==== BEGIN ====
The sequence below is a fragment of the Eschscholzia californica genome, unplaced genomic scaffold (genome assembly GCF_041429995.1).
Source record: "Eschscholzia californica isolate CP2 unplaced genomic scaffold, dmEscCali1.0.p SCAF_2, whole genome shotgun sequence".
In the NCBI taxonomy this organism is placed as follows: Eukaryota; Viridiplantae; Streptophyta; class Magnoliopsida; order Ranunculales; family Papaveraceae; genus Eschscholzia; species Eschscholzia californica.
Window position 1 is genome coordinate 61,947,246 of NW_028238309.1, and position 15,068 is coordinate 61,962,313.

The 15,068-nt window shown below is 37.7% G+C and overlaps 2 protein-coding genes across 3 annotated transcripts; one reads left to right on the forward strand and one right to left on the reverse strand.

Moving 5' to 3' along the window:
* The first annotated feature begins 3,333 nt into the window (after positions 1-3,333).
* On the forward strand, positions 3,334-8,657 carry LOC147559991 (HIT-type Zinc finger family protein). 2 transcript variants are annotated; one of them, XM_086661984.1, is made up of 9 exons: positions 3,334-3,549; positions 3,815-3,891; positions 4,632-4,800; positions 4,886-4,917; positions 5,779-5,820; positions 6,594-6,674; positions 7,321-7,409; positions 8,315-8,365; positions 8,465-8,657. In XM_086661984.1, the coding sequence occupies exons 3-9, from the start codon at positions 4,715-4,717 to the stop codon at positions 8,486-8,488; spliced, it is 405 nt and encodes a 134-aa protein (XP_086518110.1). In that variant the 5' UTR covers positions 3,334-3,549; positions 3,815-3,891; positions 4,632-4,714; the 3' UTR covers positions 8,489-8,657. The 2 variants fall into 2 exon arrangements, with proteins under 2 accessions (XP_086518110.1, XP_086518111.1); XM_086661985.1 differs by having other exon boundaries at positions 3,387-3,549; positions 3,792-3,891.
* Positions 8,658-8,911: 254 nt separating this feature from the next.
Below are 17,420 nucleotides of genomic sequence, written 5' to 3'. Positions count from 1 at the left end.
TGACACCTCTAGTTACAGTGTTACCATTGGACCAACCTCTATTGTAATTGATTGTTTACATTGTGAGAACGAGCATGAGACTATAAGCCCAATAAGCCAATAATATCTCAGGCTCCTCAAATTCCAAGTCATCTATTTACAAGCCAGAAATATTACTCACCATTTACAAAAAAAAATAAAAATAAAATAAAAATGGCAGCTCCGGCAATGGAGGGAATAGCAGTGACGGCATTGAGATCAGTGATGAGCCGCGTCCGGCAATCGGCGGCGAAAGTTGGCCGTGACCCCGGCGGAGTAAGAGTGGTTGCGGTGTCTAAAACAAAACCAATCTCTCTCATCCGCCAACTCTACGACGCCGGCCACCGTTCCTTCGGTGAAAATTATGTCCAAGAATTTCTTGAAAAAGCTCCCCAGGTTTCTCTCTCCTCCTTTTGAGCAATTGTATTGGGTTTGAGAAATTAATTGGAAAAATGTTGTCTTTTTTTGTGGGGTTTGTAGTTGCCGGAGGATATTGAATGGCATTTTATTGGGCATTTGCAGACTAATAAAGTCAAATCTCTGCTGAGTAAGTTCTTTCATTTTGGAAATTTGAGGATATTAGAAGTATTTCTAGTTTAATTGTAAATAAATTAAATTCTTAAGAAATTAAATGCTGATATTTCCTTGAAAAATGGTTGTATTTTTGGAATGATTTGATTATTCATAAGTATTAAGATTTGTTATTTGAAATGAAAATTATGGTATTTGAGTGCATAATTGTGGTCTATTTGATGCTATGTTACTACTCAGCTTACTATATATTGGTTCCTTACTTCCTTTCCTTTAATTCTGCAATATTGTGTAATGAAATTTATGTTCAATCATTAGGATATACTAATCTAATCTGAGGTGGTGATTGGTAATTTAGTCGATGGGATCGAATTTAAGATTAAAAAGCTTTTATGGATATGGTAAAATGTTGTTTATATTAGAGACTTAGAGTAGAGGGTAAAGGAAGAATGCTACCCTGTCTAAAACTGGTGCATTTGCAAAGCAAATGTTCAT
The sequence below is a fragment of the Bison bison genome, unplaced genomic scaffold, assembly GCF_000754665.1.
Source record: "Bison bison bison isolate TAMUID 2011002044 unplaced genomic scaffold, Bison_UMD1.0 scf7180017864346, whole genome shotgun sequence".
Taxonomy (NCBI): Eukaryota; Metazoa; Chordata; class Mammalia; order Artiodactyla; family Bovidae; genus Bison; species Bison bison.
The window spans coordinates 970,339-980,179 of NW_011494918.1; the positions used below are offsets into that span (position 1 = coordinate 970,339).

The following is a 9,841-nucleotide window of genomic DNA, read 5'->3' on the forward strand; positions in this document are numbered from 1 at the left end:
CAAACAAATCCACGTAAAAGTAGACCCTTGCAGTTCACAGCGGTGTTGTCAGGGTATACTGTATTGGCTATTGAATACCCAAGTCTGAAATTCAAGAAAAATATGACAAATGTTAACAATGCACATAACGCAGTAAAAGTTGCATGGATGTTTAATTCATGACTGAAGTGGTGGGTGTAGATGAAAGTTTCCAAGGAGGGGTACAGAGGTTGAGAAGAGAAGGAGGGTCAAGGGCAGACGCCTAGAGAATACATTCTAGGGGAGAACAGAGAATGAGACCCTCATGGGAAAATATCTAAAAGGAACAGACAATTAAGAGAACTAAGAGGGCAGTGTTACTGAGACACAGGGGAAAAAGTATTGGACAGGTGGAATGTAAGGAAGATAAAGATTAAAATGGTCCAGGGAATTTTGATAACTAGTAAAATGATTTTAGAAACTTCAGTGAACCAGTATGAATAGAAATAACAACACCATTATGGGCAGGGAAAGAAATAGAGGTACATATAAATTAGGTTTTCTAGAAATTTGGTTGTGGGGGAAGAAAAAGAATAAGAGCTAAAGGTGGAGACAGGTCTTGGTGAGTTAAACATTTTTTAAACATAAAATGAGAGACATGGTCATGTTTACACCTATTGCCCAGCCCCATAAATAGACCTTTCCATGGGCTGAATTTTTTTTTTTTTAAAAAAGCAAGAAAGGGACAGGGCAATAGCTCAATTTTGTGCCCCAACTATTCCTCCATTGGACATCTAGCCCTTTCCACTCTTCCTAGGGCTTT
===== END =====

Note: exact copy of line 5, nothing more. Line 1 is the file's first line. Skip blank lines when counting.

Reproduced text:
The 15,068-nt window shown below is 37.7% G+C and overlaps 2 protein-coding genes across 3 annotated transcripts; one reads left to right on the forward strand and one right to left on the reverse strand.